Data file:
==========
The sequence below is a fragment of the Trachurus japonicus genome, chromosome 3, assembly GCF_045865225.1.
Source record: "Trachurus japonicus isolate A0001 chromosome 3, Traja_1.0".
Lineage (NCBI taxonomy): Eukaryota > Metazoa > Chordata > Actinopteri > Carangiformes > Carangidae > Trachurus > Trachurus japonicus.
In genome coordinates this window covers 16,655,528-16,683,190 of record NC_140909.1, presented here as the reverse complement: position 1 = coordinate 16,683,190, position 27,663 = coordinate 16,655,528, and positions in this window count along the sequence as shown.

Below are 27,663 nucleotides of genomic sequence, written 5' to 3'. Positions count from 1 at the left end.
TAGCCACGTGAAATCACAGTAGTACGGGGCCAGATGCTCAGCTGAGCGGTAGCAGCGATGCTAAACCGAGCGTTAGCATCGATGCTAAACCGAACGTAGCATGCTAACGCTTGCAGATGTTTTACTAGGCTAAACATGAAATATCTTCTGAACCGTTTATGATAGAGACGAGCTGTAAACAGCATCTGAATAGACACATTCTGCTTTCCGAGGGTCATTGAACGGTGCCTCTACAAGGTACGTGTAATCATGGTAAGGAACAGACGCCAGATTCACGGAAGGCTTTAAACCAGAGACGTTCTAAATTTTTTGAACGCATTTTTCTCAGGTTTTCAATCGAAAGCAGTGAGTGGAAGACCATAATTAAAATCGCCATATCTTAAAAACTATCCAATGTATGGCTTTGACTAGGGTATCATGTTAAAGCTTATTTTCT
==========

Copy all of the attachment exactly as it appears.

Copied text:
The sequence below is a fragment of the Trachurus japonicus genome, chromosome 3, assembly GCF_045865225.1.
Source record: "Trachurus japonicus isolate A0001 chromosome 3, Traja_1.0".
Lineage (NCBI taxonomy): Eukaryota > Metazoa > Chordata > Actinopteri > Carangiformes > Carangidae > Trachurus > Trachurus japonicus.
In genome coordinates this window covers 16,655,528-16,683,190 of record NC_140909.1, presented here as the reverse complement: position 1 = coordinate 16,683,190, position 27,663 = coordinate 16,655,528, and positions in this window count along the sequence as shown.

Below are 27,663 nucleotides of genomic sequence, written 5' to 3'. Positions count from 1 at the left end.
TAGCCACGTGAAATCACAGTAGTACGGGGCCAGATGCTCAGCTGAGCGGTAGCAGCGATGCTAAACCGAGCGTTAGCATCGATGCTAAACCGAACGTAGCATGCTAACGCTTGCAGATGTTTTACTAGGCTAAACATGAAATATCTTCTGAACCGTTTATGATAGAGACGAGCTGTAAACAGCATCTGAATAGACACATTCTGCTTTCCGAGGGTCATTGAACGGTGCCTCTACAAGGTACGTGTAATCATGGTAAGGAACAGACGCCAGATTCACGGAAGGCTTTAAACCAGAGACGTTCTAAATTTTTTGAACGCATTTTTCTCAGGTTTTCAATCGAAAGCAGTGAGTGGAAGACCATAATTAAAATCGCCATATCTTAAAAACTATCCAATGTATGGCTTTGACTAGGGTATCATGTTAAAGCTTATTTTCT